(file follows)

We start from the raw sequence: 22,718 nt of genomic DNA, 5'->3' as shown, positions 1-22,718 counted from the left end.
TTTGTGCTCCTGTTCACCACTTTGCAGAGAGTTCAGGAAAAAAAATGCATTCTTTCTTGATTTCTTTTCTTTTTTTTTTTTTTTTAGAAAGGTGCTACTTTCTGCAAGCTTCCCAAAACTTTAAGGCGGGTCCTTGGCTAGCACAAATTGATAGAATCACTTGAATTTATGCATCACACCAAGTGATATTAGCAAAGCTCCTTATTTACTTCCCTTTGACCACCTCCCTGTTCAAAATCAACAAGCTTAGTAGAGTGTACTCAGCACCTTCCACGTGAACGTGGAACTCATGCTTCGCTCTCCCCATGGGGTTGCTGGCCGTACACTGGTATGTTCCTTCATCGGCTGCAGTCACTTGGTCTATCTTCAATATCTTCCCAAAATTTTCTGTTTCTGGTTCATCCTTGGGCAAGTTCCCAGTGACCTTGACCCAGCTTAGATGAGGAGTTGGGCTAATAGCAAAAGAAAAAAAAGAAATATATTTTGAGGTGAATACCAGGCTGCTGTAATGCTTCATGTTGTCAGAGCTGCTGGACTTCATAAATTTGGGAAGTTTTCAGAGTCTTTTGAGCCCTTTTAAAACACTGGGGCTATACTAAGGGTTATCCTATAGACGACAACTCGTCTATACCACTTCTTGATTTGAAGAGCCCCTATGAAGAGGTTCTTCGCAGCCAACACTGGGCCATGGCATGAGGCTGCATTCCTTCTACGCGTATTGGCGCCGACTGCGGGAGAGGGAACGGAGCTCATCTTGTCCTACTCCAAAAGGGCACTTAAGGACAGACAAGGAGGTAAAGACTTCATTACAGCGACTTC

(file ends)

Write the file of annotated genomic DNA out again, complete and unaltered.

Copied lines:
We start from the raw sequence: 22,718 nt of genomic DNA, 5'->3' as shown, positions 1-22,718 counted from the left end.
TTTGTGCTCCTGTTCACCACTTTGCAGAGAGTTCAGGAAAAAAAATGCATTCTTTCTTGATTTCTTTTCTTTTTTTTTTTTTTTTAGAAAGGTGCTACTTTCTGCAAGCTTCCCAAAACTTTAAGGCGGGTCCTTGGCTAGCACAAATTGATAGAATCACTTGAATTTATGCATCACACCAAGTGATATTAGCAAAGCTCCTTATTTACTTCCCTTTGACCACCTCCCTGTTCAAAATCAACAAGCTTAGTAGAGTGTACTCAGCACCTTCCACGTGAACGTGGAACTCATGCTTCGCTCTCCCCATGGGGTTGCTGGCCGTACACTGGTATGTTCCTTCATCGGCTGCAGTCACTTGGTCTATCTTCAATATCTTCCCAAAATTTTCTGTTTCTGGTTCATCCTTGGGCAAGTTCCCAGTGACCTTGACCCAGCTTAGATGAGGAGTTGGGCTAATAGCAAAAGAAAAAAAAGAAATATATTTTGAGGTGAATACCAGGCTGCTGTAATGCTTCATGTTGTCAGAGCTGCTGGACTTCATAAATTTGGGAAGTTTTCAGAGTCTTTTGAGCCCTTTTAAAACACTGGGGCTATACTAAGGGTTATCCTATAGACGACAACTCGTCTATACCACTTCTTGATTTGAAGAGCCCCTATGAAGAGGTTCTTCGCAGCCAACACTGGGCCATGGCATGAGGCTGCATTCCTTCTACGCGTATTGGCGCCGACTGCGGGAGAGGGAACGGAGCTCATCTTGTCCTACTCCAAAAGGGCACTTAAGGACAGACAAGGAGGTAAAGACTTCATTACAGCGACTTC